So here is the de Meuron colours, showing the typical Swiss 'flames' in the odd lime- green, black and yellow combination in the regimental flag. The King's Color has the Union Jack with the motto on the St James cross. Note hidden from view canton on the regimental flag has the Union Jack - which when seen makes for quite the hideous display! Osprey MAA335 has a good color illustration of it.

and here are the De Watteville colours (ah, flags) for the unit which had quite the bad luck at the siege of Ft Erie in 1814, having substantial casualties in a magazine explosion during a British attack.
The flags were, obviously, hand painted and photographed during games.

Wednesday, 5 October 2011

War of 1812 - the *informative* video

Ooh, two entries in one day? 
Hmm, well it will cover me for past or future non-blogging times, I guess...

Anyway, this YouTube entry was noted by 'Ralphio' on the TMP and sums up well the normal knowledge most have on this war.


The Canadian Volunteers

The War of 1812 has a wealth of sartorial pleasures but also problematic gaps of information which, and only for the most obsessive of collectors/wargamers, can be frustrating. I have file boxes and library shelves full of uniform information. A hobby within a hobby. Please feel free to contact me should you need any particulars from virtually any conflict - I probably have something!  I have large files on, say the Crimea War yet have not one miniature from that conflict.  I may in future perhaps, but I like the collecting and knowing the uniforms.  Like I say, a hobby within a hobby.  While stating all that, I am not all that concerned if another wargamer uses Portuguese as Americans or whatever. I am not a button counter. I just enjoy exploring the differences in military dress.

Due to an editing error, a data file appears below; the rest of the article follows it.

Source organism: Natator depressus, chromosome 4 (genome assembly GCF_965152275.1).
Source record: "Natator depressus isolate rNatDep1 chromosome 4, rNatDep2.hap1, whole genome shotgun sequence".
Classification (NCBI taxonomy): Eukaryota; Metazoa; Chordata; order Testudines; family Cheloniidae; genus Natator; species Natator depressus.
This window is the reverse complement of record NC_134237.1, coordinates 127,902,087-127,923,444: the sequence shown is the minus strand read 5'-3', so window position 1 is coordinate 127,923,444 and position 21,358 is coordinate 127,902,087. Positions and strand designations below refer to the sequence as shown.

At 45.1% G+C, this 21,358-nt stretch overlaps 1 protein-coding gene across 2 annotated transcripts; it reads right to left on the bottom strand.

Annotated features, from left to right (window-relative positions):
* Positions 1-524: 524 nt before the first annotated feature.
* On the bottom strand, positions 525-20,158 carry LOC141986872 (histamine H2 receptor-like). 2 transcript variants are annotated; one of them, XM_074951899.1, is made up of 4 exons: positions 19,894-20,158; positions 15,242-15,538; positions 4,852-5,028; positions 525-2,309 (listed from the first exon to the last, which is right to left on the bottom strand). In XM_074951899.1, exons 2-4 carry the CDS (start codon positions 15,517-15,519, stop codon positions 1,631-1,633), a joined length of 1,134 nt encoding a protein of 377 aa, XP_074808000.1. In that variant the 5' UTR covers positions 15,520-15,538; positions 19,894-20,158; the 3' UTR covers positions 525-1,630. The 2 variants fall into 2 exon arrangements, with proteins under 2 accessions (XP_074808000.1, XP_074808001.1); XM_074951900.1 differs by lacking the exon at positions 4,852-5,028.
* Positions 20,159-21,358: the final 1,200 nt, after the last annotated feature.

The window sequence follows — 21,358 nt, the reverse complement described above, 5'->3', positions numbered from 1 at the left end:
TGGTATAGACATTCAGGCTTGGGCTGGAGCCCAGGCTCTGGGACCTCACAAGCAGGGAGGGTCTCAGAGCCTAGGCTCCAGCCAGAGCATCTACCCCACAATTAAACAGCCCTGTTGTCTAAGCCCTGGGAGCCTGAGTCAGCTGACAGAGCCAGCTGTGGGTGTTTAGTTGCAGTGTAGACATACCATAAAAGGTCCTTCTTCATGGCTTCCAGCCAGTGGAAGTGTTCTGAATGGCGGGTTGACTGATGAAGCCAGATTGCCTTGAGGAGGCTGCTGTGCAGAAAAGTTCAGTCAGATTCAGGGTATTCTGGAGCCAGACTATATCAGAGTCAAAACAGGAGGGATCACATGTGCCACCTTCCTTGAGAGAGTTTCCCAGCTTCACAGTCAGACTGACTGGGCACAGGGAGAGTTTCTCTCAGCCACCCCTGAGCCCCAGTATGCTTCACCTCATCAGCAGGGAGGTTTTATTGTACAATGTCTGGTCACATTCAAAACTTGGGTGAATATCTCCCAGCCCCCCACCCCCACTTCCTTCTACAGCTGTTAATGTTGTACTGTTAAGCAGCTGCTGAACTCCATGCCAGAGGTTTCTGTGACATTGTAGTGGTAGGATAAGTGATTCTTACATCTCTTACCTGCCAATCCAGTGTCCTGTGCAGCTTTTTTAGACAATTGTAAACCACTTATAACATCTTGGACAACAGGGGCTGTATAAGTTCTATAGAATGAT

This war was kinda small - not in terms of area - hundreds of miles were covered but the numbers were small.  But in this, is a wealth of wargaming entertainment as small groups can be put together for small skirmish-style affairs.  While I tend to go for the larger, battalion vs battalion actions; if low ratio of real strength to figures is your cup of tea, then this unit may be of interest.

On a war of 1812 newsgroup recently a fellow asked for help on the named unit. So I thought to share what I know.

The Canadian Volunteers fought on the American side.  They would led by Joseph Willcocks, a "disgruntled" newspaper editor and member of the House of Assembly and colleague, Benajah Mallory.(1)  They formed the "Canadian Volunteers" a small mounted unit , only some 50, was an irregular style group more bent on destruction and spying than fighting and did not enter U.S. service as a volunteer corps until April 1814. Before that time they wore civilian dress - probably more 'town-wear' than buckskins - with white cockades and green ribbons around their hats. After 1814 clothed in U.S. infantry uniform (recorded in September of that year)(2)

1- Pierre Burton, Flames Across the Border, p.81
2- Rene Chartrand, Uniforms and Equipment of the United States Forces in the War of 1812, pg. 54

Sunday, 2 October 2011

War of 1812 - a wargamers nightmare

OK, the War of 1812: note NOT the Campaign of 1812-- which Napoleon conducted in Russia in the same year; is a difficult one for the wargamer.  Why? Well, in most, if not all cases, each and every battle has different, and I mean different uniformed units in each battle.  Thus, as can be surmised, the wargamer must have a vast collection of units should he have the want to game the whole war.
I did not want, of course, to do this, but as fate would have.....

Some comment here: if one is collecting a French Napoleonic army say, a one regiment is no different than another (save the lettering on the flag of course). But the War of 1812 is different. Each battle has units which do not show in any other battle in the whole war.  Thus one must collect/paint units for one particular battle and that is it !  Unless one is as crazy as myself and decide to make the War of 1812 a primary task in my hobby.

Some additional comment is perhaps necessary. I HAD a War of 1812 collection that WAS reasonable.  BUT with some trades (long story there- perhaps another day) when the traders suggested what they had, I kept getting more and more 1812 types. Thus the collection expanded.

The War of 1812 is quirky and not well known thus has its own interest.

This war will not be the only one collection I will comment on but ...

take care,